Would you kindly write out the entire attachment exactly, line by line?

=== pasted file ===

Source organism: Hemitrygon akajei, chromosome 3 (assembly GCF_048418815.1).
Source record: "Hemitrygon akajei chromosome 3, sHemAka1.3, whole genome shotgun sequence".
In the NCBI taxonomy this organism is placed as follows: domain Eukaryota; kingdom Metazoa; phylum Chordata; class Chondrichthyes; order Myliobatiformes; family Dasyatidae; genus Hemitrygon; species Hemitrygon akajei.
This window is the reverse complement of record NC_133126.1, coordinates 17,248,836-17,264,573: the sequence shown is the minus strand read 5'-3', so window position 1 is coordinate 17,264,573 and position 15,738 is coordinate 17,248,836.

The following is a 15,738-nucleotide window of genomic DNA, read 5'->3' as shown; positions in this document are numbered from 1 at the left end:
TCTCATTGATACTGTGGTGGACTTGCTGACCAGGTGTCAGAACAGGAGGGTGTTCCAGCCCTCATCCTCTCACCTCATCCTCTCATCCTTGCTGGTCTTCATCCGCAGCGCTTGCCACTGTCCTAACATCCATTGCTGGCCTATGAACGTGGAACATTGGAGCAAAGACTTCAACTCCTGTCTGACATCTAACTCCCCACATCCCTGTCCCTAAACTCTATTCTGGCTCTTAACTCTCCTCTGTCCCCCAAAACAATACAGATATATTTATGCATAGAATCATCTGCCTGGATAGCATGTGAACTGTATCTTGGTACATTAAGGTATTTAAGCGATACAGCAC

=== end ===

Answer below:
Source organism: Hemitrygon akajei, chromosome 3 (assembly GCF_048418815.1).
Source record: "Hemitrygon akajei chromosome 3, sHemAka1.3, whole genome shotgun sequence".
In the NCBI taxonomy this organism is placed as follows: domain Eukaryota; kingdom Metazoa; phylum Chordata; class Chondrichthyes; order Myliobatiformes; family Dasyatidae; genus Hemitrygon; species Hemitrygon akajei.
This window is the reverse complement of record NC_133126.1, coordinates 17,248,836-17,264,573: the sequence shown is the minus strand read 5'-3', so window position 1 is coordinate 17,264,573 and position 15,738 is coordinate 17,248,836.

The following is a 15,738-nucleotide window of genomic DNA, read 5'->3' as shown; positions in this document are numbered from 1 at the left end:
TCTCATTGATACTGTGGTGGACTTGCTGACCAGGTGTCAGAACAGGAGGGTGTTCCAGCCCTCATCCTCTCACCTCATCCTCTCATCCTTGCTGGTCTTCATCCGCAGCGCTTGCCACTGTCCTAACATCCATTGCTGGCCTATGAACGTGGAACATTGGAGCAAAGACTTCAACTCCTGTCTGACATCTAACTCCCCACATCCCTGTCCCTAAACTCTATTCTGGCTCTTAACTCTCCTCTGTCCCCCAAAACAATACAGATATATTTATGCATAGAATCATCTGCCTGGATAGCATGTGAACTGTATCTTGGTACATTAAGGTATTTAAGCGATACAGCAC